The rapid deterioration in domestic demand is bad news for both the retail sector and industry, as they continue to struggle. With the latest set of data showing continued weakness, we expect the economy to remain in a technical recession in the first quarter .
Sky-high inflation has been suffocating economic activity in Hungary, which is reflected in the latest set of data released by the Hungarian Central Statistical Office (HCSO). Year-on-year performances seem very bleak, as the volume of retail sales dropped by 13.1%, while industry registered a 4% plunge in the volume of production (both working-day adjusted data). As we foreshadowed in our latest Monitoring Hungary, the drop in real wages has been constraining both household consumption and domestic demand for goods. With such dynamics in play, we pencil in another yearly-based drop in real GDP in the first quarter of 2023, as we expect the Hungarian economy to remain in a technical recession.
After three consecutive months of both yearly and monthly drops in the volume of retail sales, a y/y drop in March was registered once again. The 13.1% fall, adjusted for calendar effects, was the result of a 0.8% month-on-month increase in sales volume. Therefore, for the time being, the monthly-based trend has been broken, but judging by the detailed breakdown there is little reason for joy.
Looking under the microscope, on a monthly basis the volume of retail sales only increased due to a rise in fuel retailing – a sub-component which grew by 1.9% m/m. This increase comes as no surprise, given that retail fuel prices fell in March, which consequently sparked demand, hence the growth in fuel retailing. However, if we exclude fuel sales, then the volume of retail sales posted a 0.9% m/m decline. This marks the sixth month in a row where retail sales ex-fuel sales have declined.
The other two sub-components, namely food and non-food retailing, have posted similarly sharp y/y contractions, but their monthly dynamics differ. Amid sky-high inflation, the volume of food sales dropped by 0.4% m/m, while for non-food retailing it rose by 0.3%. Under the hood, there are segments in non-food shops where significant growth can be observed (books, newspapers), but other segments saw drastic declines, such as cosmetics shops or furniture and electrical goods retailers. Therefore it seems like households are drastically cutting back on spending on items that are more expensive or can be considered luxurious. This tendency is not surprising given the marked fall in the purchasing power of households, which has been continuing for the sixth month in a row.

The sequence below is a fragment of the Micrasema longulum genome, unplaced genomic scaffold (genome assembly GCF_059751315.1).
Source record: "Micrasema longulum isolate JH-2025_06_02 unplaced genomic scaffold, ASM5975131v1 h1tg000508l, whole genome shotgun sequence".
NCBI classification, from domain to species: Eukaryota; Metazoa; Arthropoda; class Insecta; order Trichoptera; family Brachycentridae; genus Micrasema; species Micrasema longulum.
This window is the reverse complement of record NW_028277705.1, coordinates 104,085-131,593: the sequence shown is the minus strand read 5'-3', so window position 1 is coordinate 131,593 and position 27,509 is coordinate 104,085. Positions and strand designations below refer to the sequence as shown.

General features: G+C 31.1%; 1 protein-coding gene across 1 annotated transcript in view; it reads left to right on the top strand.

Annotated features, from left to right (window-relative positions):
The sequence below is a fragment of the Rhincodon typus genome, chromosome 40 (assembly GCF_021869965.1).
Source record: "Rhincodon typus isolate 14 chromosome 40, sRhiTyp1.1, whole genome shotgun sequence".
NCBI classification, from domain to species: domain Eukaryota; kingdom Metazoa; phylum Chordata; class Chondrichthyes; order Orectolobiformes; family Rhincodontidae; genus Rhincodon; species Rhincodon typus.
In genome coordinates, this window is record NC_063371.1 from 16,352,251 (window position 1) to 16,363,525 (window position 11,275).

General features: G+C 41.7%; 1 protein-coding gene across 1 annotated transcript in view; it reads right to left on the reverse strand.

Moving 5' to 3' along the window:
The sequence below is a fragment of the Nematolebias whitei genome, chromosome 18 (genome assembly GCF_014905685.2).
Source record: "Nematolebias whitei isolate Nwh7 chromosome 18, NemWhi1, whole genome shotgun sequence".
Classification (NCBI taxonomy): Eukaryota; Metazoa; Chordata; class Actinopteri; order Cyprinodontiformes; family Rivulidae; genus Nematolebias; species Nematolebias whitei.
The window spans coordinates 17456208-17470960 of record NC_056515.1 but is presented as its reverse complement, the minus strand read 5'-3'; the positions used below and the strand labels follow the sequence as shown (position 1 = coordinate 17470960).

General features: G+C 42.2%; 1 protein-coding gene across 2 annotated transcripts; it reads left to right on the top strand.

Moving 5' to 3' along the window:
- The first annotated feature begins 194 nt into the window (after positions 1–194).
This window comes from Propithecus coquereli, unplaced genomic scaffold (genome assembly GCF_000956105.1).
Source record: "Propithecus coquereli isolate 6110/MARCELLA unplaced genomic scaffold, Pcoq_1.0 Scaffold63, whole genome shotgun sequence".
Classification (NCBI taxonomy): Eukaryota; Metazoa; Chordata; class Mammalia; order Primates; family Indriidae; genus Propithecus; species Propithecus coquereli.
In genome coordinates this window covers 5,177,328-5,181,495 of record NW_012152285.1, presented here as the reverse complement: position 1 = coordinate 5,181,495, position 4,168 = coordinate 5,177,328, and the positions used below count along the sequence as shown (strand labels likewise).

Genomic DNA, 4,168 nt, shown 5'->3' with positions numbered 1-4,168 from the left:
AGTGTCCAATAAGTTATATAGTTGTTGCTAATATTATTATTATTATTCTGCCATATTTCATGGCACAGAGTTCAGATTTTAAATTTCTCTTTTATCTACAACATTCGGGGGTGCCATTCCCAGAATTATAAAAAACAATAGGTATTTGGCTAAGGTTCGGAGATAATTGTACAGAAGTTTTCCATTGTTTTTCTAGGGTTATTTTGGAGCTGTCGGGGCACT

Looking at the first quarter as a whole, the performance of the retail sector declined sharply. On an annual basis, the fall is more than 8%, while on a quarterly basis the decline is close to 4%, which suggests that consumption in the first quarter may have been weak. Of course it is important to point out that the retail data release does not consider the performance of the services sector. However, based on the latest data on domestic tourism, it is clear that households are likewise cutting back spending on services. In our view, this broad-based weakness in consumption will have a marked drag on real GDP, so we expect a contraction in the first quarter of 2023.